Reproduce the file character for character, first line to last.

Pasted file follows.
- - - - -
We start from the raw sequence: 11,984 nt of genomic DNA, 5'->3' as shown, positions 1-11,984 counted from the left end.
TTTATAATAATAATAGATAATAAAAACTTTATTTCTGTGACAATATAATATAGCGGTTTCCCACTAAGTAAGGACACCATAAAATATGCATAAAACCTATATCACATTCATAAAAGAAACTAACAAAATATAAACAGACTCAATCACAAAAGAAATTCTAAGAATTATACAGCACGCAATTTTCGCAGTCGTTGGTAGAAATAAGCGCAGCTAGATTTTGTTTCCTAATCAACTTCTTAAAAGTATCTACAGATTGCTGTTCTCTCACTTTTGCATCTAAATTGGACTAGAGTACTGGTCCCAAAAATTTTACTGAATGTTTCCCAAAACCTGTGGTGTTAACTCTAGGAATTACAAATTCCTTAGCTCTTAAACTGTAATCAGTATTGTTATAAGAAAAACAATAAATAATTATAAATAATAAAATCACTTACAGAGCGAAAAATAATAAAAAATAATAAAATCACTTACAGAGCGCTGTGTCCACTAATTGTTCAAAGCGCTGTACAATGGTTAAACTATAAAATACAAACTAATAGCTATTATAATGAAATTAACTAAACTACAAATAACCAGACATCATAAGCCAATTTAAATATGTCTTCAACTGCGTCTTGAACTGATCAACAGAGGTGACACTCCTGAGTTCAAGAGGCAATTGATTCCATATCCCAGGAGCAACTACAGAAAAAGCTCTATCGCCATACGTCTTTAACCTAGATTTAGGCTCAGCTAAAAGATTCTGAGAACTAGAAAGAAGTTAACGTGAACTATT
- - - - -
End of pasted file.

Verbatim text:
We start from the raw sequence: 11,984 nt of genomic DNA, 5'->3' as shown, positions 1-11,984 counted from the left end.
TTTATAATAATAATAGATAATAAAAACTTTATTTCTGTGACAATATAATATAGCGGTTTCCCACTAAGTAAGGACACCATAAAATATGCATAAAACCTATATCACATTCATAAAAGAAACTAACAAAATATAAACAGACTCAATCACAAAAGAAATTCTAAGAATTATACAGCACGCAATTTTCGCAGTCGTTGGTAGAAATAAGCGCAGCTAGATTTTGTTTCCTAATCAACTTCTTAAAAGTATCTACAGATTGCTGTTCTCTCACTTTTGCATCTAAATTGGACTAGAGTACTGGTCCCAAAAATTTTACTGAATGTTTCCCAAAACCTGTGGTGTTAACTCTAGGAATTACAAATTCCTTAGCTCTTAAACTGTAATCAGTATTGTTATAAGAAAAACAATAAATAATTATAAATAATAAAATCACTTACAGAGCGAAAAATAATAAAAAATAATAAAATCACTTACAGAGCGCTGTGTCCACTAATTGTTCAAAGCGCTGTACAATGGTTAAACTATAAAATACAAACTAATAGCTATTATAATGAAATTAACTAAACTACAAATAACCAGACATCATAAGCCAATTTAAATATGTCTTCAACTGCGTCTTGAACTGATCAACAGAGGTGACACTCCTGAGTTCAAGAGGCAATTGATTCCATATCCCAGGAGCAACTACAGAAAAAGCTCTATCGCCATACGTCTTTAACCTAGATTTAGGCTCAGCTAAAAGATTCTGAGAACTAGAAAGAAGTTAACGTGAACTATT